Hi, I recently got my blood tests back and am a bit concerned. I have been Vegan for 4 years. I try to keep the fats low but have been known to eat some more processed foods like boca chick’n pattys and potato chips :( Within the last year I started drinking soda and have consistantly had 3-4 beers in the eveninng 5-6 nights a week before bed for the last few years. I am wondering If going back to just drinking water and losing the processed foods could fix my #’s or if the alcohol could be what is making them off.
    Also, I am 31, caucasion, Female, 143 lb., 5’4.
    The things out of wack are:
    Iron 208 ug/dl
    Glucose 100 mg/dl
    SGOT 12 U/L
    SEG 39%
    Lymph 47%

    Thanks in advance for your time. I am very worried. I don’t see my Dr. about this for a month and he is very overweight and unhealthy looking, I would trust your advice much more. From what I see online they may want to remove large amounts of my blood weekly to fix the iron. Should I be worried about this???!!!! thank you Jamie

  • Beth B.

    I’ve just been diagnosed with Anemia, probably due to extremely heavy menstrual periods. Been prescribed iron pills, but would rather treat with diet. Already eating lots of tofu, beans, leafy greens. Advice/suggestions? Should I take the iron?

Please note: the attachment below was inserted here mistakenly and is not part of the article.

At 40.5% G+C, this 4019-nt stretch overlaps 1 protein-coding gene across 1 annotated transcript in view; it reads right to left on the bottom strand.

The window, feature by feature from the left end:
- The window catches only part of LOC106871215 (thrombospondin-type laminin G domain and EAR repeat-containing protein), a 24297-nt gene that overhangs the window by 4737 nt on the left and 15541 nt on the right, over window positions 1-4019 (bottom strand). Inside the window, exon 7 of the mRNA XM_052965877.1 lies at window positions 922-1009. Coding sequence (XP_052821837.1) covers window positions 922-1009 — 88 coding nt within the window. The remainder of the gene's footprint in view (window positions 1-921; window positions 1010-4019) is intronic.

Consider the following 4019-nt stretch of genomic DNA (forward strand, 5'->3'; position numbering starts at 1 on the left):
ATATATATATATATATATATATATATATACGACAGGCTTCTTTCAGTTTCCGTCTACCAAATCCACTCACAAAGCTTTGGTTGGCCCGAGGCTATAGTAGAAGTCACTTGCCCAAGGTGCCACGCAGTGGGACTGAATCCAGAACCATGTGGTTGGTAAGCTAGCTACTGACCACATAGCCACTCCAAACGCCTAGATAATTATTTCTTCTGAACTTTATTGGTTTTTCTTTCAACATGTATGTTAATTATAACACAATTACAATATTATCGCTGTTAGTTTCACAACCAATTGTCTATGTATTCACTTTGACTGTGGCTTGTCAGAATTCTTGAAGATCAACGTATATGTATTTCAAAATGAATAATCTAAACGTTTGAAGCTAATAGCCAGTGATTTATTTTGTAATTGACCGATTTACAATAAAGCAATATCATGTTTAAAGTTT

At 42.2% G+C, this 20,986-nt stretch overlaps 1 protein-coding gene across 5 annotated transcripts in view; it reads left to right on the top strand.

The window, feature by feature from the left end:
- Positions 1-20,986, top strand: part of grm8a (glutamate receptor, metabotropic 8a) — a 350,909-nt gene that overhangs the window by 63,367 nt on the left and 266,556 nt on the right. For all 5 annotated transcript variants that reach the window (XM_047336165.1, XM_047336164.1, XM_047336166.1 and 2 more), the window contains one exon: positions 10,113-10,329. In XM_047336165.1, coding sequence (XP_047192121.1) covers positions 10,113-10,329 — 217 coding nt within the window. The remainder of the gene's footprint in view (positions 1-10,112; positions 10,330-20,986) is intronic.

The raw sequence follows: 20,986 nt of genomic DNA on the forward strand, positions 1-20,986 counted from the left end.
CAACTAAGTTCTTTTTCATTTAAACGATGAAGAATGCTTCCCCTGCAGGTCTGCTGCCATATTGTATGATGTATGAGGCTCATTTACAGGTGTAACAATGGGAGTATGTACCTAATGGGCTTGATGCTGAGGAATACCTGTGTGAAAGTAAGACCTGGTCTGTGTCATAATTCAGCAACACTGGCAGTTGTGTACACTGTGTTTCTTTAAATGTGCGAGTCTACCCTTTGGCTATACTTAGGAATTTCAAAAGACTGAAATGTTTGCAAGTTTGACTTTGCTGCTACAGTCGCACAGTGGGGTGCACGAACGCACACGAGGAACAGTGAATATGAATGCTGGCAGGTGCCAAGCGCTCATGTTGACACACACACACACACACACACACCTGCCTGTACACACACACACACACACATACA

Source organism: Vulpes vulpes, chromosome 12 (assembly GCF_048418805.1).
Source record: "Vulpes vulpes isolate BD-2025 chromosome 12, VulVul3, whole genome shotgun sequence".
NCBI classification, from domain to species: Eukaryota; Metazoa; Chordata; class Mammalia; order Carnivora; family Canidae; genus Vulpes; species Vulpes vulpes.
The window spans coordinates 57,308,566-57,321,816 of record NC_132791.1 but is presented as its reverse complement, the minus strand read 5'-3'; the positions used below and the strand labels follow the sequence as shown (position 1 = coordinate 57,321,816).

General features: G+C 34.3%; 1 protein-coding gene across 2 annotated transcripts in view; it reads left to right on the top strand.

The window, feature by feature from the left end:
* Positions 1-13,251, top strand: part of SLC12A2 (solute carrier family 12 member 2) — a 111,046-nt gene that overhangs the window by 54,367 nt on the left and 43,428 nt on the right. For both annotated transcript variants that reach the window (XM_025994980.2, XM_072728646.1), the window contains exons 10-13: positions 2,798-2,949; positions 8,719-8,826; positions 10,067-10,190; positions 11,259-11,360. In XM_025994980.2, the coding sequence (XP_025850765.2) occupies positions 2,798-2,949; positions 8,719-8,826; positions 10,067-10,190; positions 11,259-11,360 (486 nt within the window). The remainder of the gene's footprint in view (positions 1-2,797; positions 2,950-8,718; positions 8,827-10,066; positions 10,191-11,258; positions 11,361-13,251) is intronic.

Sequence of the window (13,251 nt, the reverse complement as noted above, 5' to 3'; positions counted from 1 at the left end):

• catalinda8

    I am a long-time vegetarian (over 30 years). I feel great. Recently, I went in for a physical and had blood work done. Everything was great, and I’m not anemic, but my ferritin levels are low (7, where the doctor said she likes to see it up around 30). Since then, I’ve upped my bean and pumpkin seed intake. I don’t think I’ll have blood work done for at least six more months, but should these dietary changes be sufficient? Or should I consider a supplement? Although I’m 51, I haven’t hit menopause yet, so that may be a factor.

    • Michel Voss

      I am vegetarian since 1981. 1997 my ferritin level fell below 2 because of blood donations. Although without anemia, at that time I felt really tired. As you feel great, you can eat more pumpkin seeds and wait six more months.

  • RagweedFarmer

    What studies show the health risks of iron fortified foods? It’s unnatural to add iron filings to foods. It seems that it’s always been assumed to be safe, yet the body tries to bind up iron through transferrin. I did come across one study showing it to be harmful, but it does not seem much research has been done in this area. Here’s a link with a story about the study.

      • RagweedFarmer